When the Whole is Indecipherable: David Maisel’s Terminal Mirage
By Anne Wilkes Tucker
(excerpted from David Maisel: Terminal Mirage catalogue; published 2005; ISBN 1-59005-120-3)
In his project Terminal Mirage, Maisel intentionally obscures the function, location, scale, and condition of his subject. No title names the Great Salt Lake or its environs as his subject. His images all share exquisite abstract colorations and design. A few pictures are obviously landscapes. Others are so lacking in items that identify scale they might be images of deteriorating walls or macro photographs of laboratory dishes. As he intends, we are first engaged by the beauty that dances across these large scale prints. Then myriad questions arise: Who or what created what we see in these views? The answers are neither easily explained nor universally confirmed, and the answers are less interesting to Maisel than the questions and discussions the pictures might evoke.
The Great Salt Lake in northwestern Utah has been the site of a lake for millions of years. At times, it is the fourth largest terminal lake in the world, with its status changing with the rise and fall of its depth and square acreage. The lake’s most distinctive aspect is, of course, its exceptional richness in five major elements (sodium, magnesium, potassium, chloride, and sulfate) as well as other elements in lesser quantities. The naturally occurring minerals in the soil, leach into the water, and are concentrated in varying strengths in the lake. As each mineral element has its own color, the density of the colors of the lake relate in part to the levels of concentrations present at any given time of specific elements. For instance, the lavender is possibly a concentration of molybdenum. Other sources of color are the numerous species of algae and bacteria. The greens are most commonly phytoplankton called Dunaliella viridis, a salt-loving, green pigmented variety of algae. Some of the reds, particularly those around Robert Smithson’s Spiral Jetty are salt tolerant bacteria. Also seen in Maisel’s images are the evaporation ponds that are commercially operated to extract salts and minerals for industrial use, as well as the igloos that store aging chemical weapons at the Tooele Army Depot (a high-priority superfund site), and the dioxin-laden grounds and wastewater ponds of the Magnesium Corporation of America, the site of a recent EPA lawsuit.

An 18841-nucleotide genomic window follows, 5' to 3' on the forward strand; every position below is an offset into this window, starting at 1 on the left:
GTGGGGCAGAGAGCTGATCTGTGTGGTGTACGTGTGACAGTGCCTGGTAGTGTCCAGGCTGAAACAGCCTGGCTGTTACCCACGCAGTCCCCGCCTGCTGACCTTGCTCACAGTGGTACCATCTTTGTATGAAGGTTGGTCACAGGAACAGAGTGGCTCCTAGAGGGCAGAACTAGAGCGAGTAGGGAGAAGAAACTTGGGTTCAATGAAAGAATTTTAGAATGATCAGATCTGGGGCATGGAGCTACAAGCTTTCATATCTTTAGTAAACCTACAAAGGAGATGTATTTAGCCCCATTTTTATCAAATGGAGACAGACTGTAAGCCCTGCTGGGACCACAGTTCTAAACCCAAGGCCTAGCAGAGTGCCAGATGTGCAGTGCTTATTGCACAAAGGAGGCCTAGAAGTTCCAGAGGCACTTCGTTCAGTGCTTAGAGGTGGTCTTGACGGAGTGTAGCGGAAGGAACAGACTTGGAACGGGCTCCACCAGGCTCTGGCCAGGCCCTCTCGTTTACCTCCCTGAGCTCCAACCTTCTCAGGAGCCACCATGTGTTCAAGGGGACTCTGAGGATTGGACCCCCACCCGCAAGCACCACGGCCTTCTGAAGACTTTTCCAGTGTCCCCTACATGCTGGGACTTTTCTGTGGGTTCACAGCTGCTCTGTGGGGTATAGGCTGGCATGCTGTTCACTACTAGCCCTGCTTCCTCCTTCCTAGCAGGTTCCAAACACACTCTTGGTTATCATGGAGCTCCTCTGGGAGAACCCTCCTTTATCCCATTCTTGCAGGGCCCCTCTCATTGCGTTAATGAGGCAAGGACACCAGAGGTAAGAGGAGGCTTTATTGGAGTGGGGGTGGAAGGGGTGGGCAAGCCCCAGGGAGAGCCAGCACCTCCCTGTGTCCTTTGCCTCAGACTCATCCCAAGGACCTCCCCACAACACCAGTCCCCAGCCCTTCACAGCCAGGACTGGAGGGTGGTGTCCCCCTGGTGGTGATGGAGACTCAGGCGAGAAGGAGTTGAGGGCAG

We cannot know without expert explanation which of these colors arises from naturally occurring elements or organic matter and which are deadly toxins created from man-made processes. Nor can we tell which of the naturally occurring concentrations would be toxic if ingested. We sense that this violent range of continuous colors is extra-ordinary and possibly dangerous. Nevertheless, we are drawn in by their formal beauty. These pictures are both visually and intellectually engaging, both seductive and disturbing.
While Maisel abhors mankind’s mismanagement of the environment, his driving interests are aesthetic and philosophical. A serious student of the ideas as well as the art works of Robert Smithson, Maisel, like Smithson, questions the process of perception and knowledge. His attraction to the Great Salt Lake is due in part to the presence of Smithson’s Spiral Jetty, which was created in 1970 and is currently visible again after years of being submerged. In his pictures, Maisel achieves an appealing visual coherence that dissolves as we analyze what we see – a process that depends completely on the viewer. For Maisel, his images of the Great Salt Lake are catalysts with which he hopes to induce a complex range of emotions, perceptions, and possibly, new awarenesses.